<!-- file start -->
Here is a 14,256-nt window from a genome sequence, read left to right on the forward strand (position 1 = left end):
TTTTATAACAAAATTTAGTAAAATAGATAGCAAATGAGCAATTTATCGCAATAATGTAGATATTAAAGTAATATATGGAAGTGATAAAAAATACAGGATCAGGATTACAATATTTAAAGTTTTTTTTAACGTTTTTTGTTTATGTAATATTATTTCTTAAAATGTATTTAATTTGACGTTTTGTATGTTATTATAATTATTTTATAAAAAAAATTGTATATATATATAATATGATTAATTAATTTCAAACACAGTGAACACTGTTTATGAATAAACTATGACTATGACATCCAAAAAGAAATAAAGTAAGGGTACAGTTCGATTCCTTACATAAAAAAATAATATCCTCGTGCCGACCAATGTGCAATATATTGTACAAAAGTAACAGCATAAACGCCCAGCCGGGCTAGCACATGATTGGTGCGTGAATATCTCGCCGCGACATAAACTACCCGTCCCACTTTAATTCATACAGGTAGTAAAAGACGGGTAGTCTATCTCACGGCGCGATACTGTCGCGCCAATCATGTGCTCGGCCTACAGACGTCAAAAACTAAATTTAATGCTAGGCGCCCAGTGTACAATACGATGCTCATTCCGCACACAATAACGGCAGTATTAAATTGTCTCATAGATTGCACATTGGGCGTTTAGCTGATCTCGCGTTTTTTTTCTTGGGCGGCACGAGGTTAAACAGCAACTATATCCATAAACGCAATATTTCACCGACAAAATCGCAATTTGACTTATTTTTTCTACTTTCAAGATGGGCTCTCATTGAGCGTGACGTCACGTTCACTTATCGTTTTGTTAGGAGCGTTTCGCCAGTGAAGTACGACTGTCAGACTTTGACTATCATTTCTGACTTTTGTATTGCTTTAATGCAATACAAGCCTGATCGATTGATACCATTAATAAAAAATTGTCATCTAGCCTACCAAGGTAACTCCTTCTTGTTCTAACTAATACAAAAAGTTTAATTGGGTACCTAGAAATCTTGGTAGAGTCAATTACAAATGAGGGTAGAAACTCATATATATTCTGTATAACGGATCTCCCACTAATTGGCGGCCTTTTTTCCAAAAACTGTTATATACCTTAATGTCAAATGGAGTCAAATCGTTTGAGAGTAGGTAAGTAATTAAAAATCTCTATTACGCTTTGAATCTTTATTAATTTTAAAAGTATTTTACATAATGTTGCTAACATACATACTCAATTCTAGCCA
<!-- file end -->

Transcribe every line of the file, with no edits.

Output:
Here is a 14,256-nt window from a genome sequence, read left to right on the forward strand (position 1 = left end):
TTTTATAACAAAATTTAGTAAAATAGATAGCAAATGAGCAATTTATCGCAATAATGTAGATATTAAAGTAATATATGGAAGTGATAAAAAATACAGGATCAGGATTACAATATTTAAAGTTTTTTTTAACGTTTTTTGTTTATGTAATATTATTTCTTAAAATGTATTTAATTTGACGTTTTGTATGTTATTATAATTATTTTATAAAAAAAATTGTATATATATATAATATGATTAATTAATTTCAAACACAGTGAACACTGTTTATGAATAAACTATGACTATGACATCCAAAAAGAAATAAAGTAAGGGTACAGTTCGATTCCTTACATAAAAAAATAATATCCTCGTGCCGACCAATGTGCAATATATTGTACAAAAGTAACAGCATAAACGCCCAGCCGGGCTAGCACATGATTGGTGCGTGAATATCTCGCCGCGACATAAACTACCCGTCCCACTTTAATTCATACAGGTAGTAAAAGACGGGTAGTCTATCTCACGGCGCGATACTGTCGCGCCAATCATGTGCTCGGCCTACAGACGTCAAAAACTAAATTTAATGCTAGGCGCCCAGTGTACAATACGATGCTCATTCCGCACACAATAACGGCAGTATTAAATTGTCTCATAGATTGCACATTGGGCGTTTAGCTGATCTCGCGTTTTTTTTCTTGGGCGGCACGAGGTTAAACAGCAACTATATCCATAAACGCAATATTTCACCGACAAAATCGCAATTTGACTTATTTTTTCTACTTTCAAGATGGGCTCTCATTGAGCGTGACGTCACGTTCACTTATCGTTTTGTTAGGAGCGTTTCGCCAGTGAAGTACGACTGTCAGACTTTGACTATCATTTCTGACTTTTGTATTGCTTTAATGCAATACAAGCCTGATCGATTGATACCATTAATAAAAAATTGTCATCTAGCCTACCAAGGTAACTCCTTCTTGTTCTAACTAATACAAAAAGTTTAATTGGGTACCTAGAAATCTTGGTAGAGTCAATTACAAATGAGGGTAGAAACTCATATATATTCTGTATAACGGATCTCCCACTAATTGGCGGCCTTTTTTCCAAAAACTGTTATATACCTTAATGTCAAATGGAGTCAAATCGTTTGAGAGTAGGTAAGTAATTAAAAATCTCTATTACGCTTTGAATCTTTATTAATTTTAAAAGTATTTTACATAATGTTGCTAACATACATACTCAATTCTAGCCA